( ) = P Z > = P( Z > 1) = 1 Φ(1) = = P X > 17

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1 4.6 I company that manufactures and bottles of apple juice uses a machine that automatically fills 6 ounce bottles. There is some variation, however, in the amounts of liquid dispensed into the bottles that are filled. The amount dispensed has been observed to be approximately normally distributed with mean 6 ounces and standard deviation ounce. Use tables to determine the proportion of bottles that will have more than 7 ounces dispensed into them. Let X denote the amount of juice dispensed. ( ) = P Z > P X > = P( Z > ) = Φ() = 0.84 = 0.587

2 4.69 The GPA s of the college students have a mean of.4 and a standard deviation of 0.8. Let X denote the GPA of a randomly chosen college student. ( ) = P Z < P X <.9 = 0.74 = = P( Z < 0.65) = Φ(0.65) We extrapolated to find the value for 0.65.

3 4.7 Wires manufactured for use in a computer system are specified to have resistances between. and.4 ohms. The actual measured resistances of the wires produced by company A have a normal probability distribution with mean. and standard deviation.005. (a). What is the probability that a randomly selected wire from Company A s production will meet the specifications? P( 0. < X < 0.4) = P = Φ() = = Z = P Z ( ) (b). If four of these wires are used in each computer system and all are selected from Company A, what is the probability that all four in a randomly selected system will meet the specifications? = 0.897

4 4.7 The width of bolts of fabric is normally distributed with mean 950 mm and standard deviation 0 mm. (a). What is the probability that a randomly chosen bolt has a width of between 947 and 958 mm? ( ) = P < P 947 < X < < Z < = Φ(0.) + Φ(0.8) = = = P( 0. < Z < 0.8) (b). What is the appropriate value for C such that a randomly chosen bolt has a width less than C with probability.85? 0.85 = P X < C ( ) = P Z < C 950 So, C = = C =.05

5 4.75 A soft drink machine can be regulated so that it discharges an average of µ ounces per cup. If the ounces of fill are normally distributed with standard deviation 0. ounce, give the setting for µ so that 8 ounce cups will overflow only % of the time. Let X denote the number of ounces dispensed. We want to find µ so that, P X > 8 ( ) = P Z > 8 µ P( Z > t) = 0.0 when P( Z t) = 0.99 t =. So, we want 8 µ = 0.0 =. µ = = 7.0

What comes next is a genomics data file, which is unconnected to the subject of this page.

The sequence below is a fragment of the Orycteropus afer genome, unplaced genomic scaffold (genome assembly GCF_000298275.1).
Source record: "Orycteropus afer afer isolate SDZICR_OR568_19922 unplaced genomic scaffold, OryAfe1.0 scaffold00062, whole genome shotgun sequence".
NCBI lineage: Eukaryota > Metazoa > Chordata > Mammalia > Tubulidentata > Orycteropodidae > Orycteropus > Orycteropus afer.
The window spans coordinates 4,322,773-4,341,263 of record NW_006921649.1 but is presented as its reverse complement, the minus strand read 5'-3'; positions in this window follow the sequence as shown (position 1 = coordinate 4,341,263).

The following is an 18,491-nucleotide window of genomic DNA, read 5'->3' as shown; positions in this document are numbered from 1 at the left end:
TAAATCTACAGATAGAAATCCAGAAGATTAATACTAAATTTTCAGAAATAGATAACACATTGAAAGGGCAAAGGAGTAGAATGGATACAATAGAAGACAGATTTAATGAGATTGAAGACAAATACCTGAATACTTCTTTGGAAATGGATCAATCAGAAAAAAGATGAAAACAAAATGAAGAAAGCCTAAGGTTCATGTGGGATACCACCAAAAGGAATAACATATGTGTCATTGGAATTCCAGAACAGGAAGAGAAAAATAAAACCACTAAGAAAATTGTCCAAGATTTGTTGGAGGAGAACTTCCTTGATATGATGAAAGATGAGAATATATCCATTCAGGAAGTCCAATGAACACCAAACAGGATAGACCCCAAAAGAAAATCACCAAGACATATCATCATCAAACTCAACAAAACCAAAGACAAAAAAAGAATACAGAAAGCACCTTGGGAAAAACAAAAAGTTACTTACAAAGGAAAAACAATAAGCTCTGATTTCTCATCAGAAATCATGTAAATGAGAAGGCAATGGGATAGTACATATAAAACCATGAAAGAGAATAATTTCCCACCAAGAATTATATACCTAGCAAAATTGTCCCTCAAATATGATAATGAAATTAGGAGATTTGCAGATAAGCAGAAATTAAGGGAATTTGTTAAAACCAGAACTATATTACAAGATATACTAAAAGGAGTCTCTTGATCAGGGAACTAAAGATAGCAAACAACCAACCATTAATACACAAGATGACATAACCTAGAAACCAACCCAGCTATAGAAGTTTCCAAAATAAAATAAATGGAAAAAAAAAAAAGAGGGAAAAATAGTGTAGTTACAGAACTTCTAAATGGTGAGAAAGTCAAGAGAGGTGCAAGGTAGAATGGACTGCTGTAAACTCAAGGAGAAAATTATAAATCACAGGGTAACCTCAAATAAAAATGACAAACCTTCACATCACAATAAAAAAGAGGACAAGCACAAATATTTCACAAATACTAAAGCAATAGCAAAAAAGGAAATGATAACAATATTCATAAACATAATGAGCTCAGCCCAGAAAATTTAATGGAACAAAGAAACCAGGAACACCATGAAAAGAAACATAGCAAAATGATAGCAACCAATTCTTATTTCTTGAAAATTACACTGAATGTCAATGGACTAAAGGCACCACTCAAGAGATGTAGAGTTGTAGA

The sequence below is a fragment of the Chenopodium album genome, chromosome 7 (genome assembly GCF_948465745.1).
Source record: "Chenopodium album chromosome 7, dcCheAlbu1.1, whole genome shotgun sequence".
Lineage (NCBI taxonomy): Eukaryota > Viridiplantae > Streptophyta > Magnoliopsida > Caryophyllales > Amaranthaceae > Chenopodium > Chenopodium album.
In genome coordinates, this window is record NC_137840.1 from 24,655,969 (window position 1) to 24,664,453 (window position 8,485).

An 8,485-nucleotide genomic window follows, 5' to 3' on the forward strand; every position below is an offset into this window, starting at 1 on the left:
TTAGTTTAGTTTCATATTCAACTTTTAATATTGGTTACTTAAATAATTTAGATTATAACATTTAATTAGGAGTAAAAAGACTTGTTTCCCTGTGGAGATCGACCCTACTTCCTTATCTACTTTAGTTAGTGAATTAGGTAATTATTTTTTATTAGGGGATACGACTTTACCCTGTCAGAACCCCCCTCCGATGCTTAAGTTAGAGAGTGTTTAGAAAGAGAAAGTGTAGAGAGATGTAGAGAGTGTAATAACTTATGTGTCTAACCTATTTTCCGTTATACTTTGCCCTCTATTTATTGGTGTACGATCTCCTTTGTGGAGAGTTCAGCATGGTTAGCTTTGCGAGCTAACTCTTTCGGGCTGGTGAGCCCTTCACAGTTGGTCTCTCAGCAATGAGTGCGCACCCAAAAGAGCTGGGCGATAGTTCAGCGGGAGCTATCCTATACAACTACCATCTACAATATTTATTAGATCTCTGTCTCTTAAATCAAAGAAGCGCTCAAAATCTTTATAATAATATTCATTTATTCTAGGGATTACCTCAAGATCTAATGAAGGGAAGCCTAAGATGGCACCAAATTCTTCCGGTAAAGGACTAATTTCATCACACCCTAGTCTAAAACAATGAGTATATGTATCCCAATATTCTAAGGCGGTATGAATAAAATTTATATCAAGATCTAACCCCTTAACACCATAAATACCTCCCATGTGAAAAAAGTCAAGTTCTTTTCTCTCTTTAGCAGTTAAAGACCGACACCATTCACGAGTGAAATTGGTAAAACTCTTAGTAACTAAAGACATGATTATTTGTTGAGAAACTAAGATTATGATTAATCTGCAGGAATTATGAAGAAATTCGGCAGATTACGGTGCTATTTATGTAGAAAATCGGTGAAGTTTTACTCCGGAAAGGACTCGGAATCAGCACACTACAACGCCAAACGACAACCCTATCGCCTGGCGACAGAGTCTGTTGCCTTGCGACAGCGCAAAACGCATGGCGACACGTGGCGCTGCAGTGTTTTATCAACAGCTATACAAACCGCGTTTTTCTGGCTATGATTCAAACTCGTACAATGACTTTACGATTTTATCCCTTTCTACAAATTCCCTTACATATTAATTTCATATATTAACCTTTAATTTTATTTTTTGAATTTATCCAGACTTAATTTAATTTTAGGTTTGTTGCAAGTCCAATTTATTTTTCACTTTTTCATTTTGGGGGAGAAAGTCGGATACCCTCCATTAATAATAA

6 Let v be a positive integer. A random variable X is said to have a chi-square distribution with v degrees of freedom if and only if X is gamma-distributed with α = ν, and β =. We say that X is a chi-square ( χ ) random variable. E( X) = ν, and σ = ν. Values for a chi-square distribution can be readily obtained from tables.

7 Markov s Theorem For any random variable X 0 and a > 0, ( ) E ( X ) P X > a Chebyshev s Inequality a For any random variable Z with finite mean µ and variance σ for any k > 0, P( Z µ > kσ ) k Proof: Let X = ( Z µ ) and a = k σ and apply Markov's Theorem.

8 Chebyshev s Inequality For any random variable Z with finite mean µ and variance σ for any k > 0, P( Z µ > kσ ) k Proof: Let X = ( Z µ ) and a = k σ and apply Markov's Theorem. Corollary For any random variable Z with finite mean µ and variance σ for any k > 0, P( Z µ kσ ) > k.

9 Corollary For any random variable Z with finite mean µ and variance σ for any k > 0, P( Z µ kσ ) k. Suppose that X is a random variable with unknown distribution, but we know that its mean is and standard deviation is. What can we say about the value of P( X 5)? P( X 5) = P( X ) = P( X ) > 4 = 0.75

10 Multivariate Distributions If X and Y are discrete random variables, then the joint probability function for X and Y is f (a,b) = P( X = a, Y = b) for a,b in the support of X,Y respectively. Example We roll a die and let X denote the number that appears and flip a fair coin and let Y indicate Heads or Tails. X f (x, y) Y H T

11 Example Suppose that we have a box containing red marbles, blue marbles, and green marbles. We choose 4 marbles from the box. Let X denote the number of red marbles, and let Y denote the number of green marbles. Y X f (x, y) P( X Y ) = P( X = Y ) = 70 P( X = ) = 7

12 Example Suppose that we have a box containing red marbles, blue marbles, and green marbles. We choose 4 marbles from the box. Let X denote the number of red marbles, and let Y denote the number of green marbles. Y f (x, y) 0 X P( X = 0) = 4 P( X = ) = P( X = ) = P X = ( ) = 4

13 Example Suppose that we have a box containing red marbles, blue marbles, and green marbles. We choose 4 marbles from the box. Let X denote the number of red marbles, and let Y denote the number of green marbles. X Y f (x, y) f ( x, y) = x y 4 x y 70 x, y, and x + y =

14 Continuous Multivariate Distributions If X and Y are any two random variables, then their joint distribution function F(x, y) is defined by: F( x, y) = P( X x, Y y), for < x <, < y < Suppose that X and Y are continuous having joint distribution function F(x, y). If there exists a function f (x, y) 0 such that F x 0, y 0 y 0 ( ) = f (x, y)dx dy then X and Y are said to be jointly continuous random variables. In this case, f (x, y) 0 is said to be their joint probability density function. Naturally,we must have f (x, y)dxd =. x 0

15 Continuous Multivariate Distributions Example Suppose that X and Y are continuous random variables with joint pdf given by f ( x, y) = 8 x, for 0 y x. It is a consequence of the definition of the distribution function that for any subset A is the plane, the probability that ( X,Y ) A is f (x, y)da. A Find the value of P X, Y.

16 Continuous Multivariate Distributions ( ) = 8 x, for 0 y x. Find the value of P X, Y f x, y (,). x 8 x dydx = (0,0)

17 Continuous Multivariate Distributions ( ) = 8 x, for 0 y x. Find the value of P X, Y f x, y (,). (0,0) x 8 x dydx = x 8 8 x dx = 8 x x dx = 0.06

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